Since the PES represents the van der Waals (vdW) interaction of two closed shell species, single reference coupled-cluster based methods were chosen. The Molpro electronic structure package was used for all of the calculations reported here.17 In previous studies we have compared the performance of standard and explicitly correlated (F12) coupled cluster for a range of basis sets.18–20 Table I compares the interaction energy at the global minimum (collinear structure with intermonomer separation of 6.426 Å) obtained by several high-level methods. The higher symmetry for the collinear structure enables benchmarking with large basis sets and testing the effect of core-correlation. Explicitly correlated CCSD(T)-F12b calculations were performed using the VTZ-F12 and VQZ-F12 bases, correlating the valence electrons and the CVTZ-F12 and CVQZ-F12 bases, correlating all electrons. Standard CCSD(T) results for valence correlation only (since the effect of core-correlation was found to be negligible) were produced using the AVTZ and AVQZ bases for comparison. The explicitly correlated results are already remarkably well converged at the triple zeta level and indicate negligible contribution from core-correlation. Well depths of −710.5 cm−1 and −710.7 cm−1 were obtained at the VTZ-F12 and CVQZ-F12 levels, respectively. These are both close to the value of −712.1 cm−1 on the fitted surface. In contrast, the standard CCSD(T) interaction energy (without counterpoise correction or mid-bond functions) is −765.6 cm−1 for AVTZ and −707.0 cm−1 for AVQZ. Given the large number of electrons in this system (40), an explicitly correlated method was chosen in order to obtain well converged energies with a moderate basis set at relatively low cost. We and others21 have noted some slight numerical issues with F12 methods when considering the finest details of the long range part of the potential for neutral systems. No discrepancies in our data were noted for this ion-neutral system ranging out to 22 Å separation. The perturbative triples (T) contribution is not directly included in the F12b explicit correlation formalism and so in some cases we have used basis extrapolation in order to better converge that contribution. Here we scaled the (T) contribution based on the MP2-F12/MP2 correlation-energy ratio from second-order Møller-Plesset perturbation theory, implemented in Molpro as (T*). A lower-level guide surface using an explicit correlation consistent valence double zeta basis set [CCSD(T*)-F12a/VDZ-F12] was used to avoid computing expensive high-quality data in high-energy regions. The T1-diagnostic was monitored and found to be roughly 0.017 for all geometries in the high-level data set. For the C6H–He system (with the same number of electrons, 40) the same level of theory was used, but without a low-level guide surface. Since default auxiliary basis sets necessary for F12 calculations are not defined for helium with the VTZ-F12 basis in Molpro, the augmented correlation consistent valence quintuple zeta basis from second-order Møller-Plesset perturbation theory (av5z/mp2fit)22 and segmented contracted highly polarized quadruple zeta valence quality (def2-qzvpp/jkfit)23 basis sets were specified for the density fitting (DF) and resolution of the identity (RI) bases, respectively. In contrast to the good numerical behavior of the CCSD(T*)-F12b calculations for the C6H–H2 system out to 22 Å separation, some small numerical discrepancies were noted beyond 17 Å for C6H–He. Tests with various other auxiliary bases did not improve the behavior. Thus, to determine an analytic long-range for the 2D C6H–He system, standard CCSD(T)/AVTZ and CCSD(T)/AVQZ energies were extrapolated to the complete basis set (CBS) limit. The CCSD(T)/CBS data matched the CCSD(T*)-F12b/VTZ-F12 interaction energies very closely in the range of 9–15 Å, allowing a smooth switch to be applied (see below).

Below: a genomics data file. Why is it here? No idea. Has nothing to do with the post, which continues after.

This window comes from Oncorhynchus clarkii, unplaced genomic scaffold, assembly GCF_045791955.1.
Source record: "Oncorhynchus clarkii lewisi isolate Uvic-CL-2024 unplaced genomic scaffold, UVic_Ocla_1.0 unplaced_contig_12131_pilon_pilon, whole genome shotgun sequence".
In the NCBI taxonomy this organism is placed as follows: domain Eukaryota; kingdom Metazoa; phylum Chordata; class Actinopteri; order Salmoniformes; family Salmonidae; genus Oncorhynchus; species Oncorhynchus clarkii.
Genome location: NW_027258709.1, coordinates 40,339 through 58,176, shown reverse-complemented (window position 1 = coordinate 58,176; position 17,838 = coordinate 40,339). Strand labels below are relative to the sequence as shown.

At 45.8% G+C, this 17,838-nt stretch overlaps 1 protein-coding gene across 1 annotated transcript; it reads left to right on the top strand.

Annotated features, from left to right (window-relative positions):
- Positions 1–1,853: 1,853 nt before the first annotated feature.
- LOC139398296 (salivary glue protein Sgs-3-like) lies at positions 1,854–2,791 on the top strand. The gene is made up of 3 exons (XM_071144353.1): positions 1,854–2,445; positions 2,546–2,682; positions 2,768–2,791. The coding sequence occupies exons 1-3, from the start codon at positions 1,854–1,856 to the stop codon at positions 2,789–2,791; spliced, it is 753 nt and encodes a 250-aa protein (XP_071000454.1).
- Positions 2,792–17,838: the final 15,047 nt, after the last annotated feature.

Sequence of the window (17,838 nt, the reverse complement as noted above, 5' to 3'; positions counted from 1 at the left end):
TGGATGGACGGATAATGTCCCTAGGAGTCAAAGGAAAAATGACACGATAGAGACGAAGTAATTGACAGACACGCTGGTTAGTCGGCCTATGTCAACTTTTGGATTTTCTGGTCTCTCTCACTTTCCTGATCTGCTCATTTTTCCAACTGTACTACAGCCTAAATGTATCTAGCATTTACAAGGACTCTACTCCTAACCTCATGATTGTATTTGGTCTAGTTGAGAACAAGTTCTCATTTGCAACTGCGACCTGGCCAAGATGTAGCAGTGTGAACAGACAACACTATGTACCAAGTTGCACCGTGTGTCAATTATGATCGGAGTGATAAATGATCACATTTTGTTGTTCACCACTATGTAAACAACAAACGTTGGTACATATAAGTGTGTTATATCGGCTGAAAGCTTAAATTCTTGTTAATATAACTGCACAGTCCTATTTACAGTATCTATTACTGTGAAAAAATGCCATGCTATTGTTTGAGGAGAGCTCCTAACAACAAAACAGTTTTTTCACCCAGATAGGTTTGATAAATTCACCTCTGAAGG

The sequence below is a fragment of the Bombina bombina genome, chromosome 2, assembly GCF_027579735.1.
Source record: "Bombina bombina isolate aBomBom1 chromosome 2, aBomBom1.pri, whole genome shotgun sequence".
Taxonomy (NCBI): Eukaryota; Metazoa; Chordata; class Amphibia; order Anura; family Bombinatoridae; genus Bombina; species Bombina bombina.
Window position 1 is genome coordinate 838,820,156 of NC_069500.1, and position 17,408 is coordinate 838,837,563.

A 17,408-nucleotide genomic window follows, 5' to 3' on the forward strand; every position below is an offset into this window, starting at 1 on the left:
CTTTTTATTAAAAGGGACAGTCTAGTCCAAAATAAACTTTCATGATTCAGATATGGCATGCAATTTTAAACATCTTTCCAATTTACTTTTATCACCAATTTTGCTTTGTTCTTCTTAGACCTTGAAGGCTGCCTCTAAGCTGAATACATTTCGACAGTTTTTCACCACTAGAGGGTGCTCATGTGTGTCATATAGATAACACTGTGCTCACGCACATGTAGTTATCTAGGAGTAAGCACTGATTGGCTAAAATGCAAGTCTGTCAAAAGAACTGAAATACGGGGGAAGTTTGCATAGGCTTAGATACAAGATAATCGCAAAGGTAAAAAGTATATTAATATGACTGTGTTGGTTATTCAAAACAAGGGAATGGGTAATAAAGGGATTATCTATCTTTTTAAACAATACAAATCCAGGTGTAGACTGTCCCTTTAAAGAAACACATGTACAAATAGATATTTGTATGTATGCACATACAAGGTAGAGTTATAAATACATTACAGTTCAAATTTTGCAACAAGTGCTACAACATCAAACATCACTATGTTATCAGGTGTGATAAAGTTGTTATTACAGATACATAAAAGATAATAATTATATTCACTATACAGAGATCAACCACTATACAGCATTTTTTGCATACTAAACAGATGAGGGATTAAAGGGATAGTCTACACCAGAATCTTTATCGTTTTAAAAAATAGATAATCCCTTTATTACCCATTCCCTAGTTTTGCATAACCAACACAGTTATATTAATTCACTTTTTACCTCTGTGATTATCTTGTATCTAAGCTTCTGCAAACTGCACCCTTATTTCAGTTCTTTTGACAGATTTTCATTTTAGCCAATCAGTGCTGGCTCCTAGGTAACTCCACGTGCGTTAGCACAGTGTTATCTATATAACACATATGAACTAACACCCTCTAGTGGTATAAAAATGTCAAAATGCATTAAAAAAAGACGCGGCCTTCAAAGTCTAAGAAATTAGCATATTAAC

TABLE I.

Collinear arrangement of rigid fragments with center-of-mass separation of 6.426 Å.

MethodWell depth (cm−1)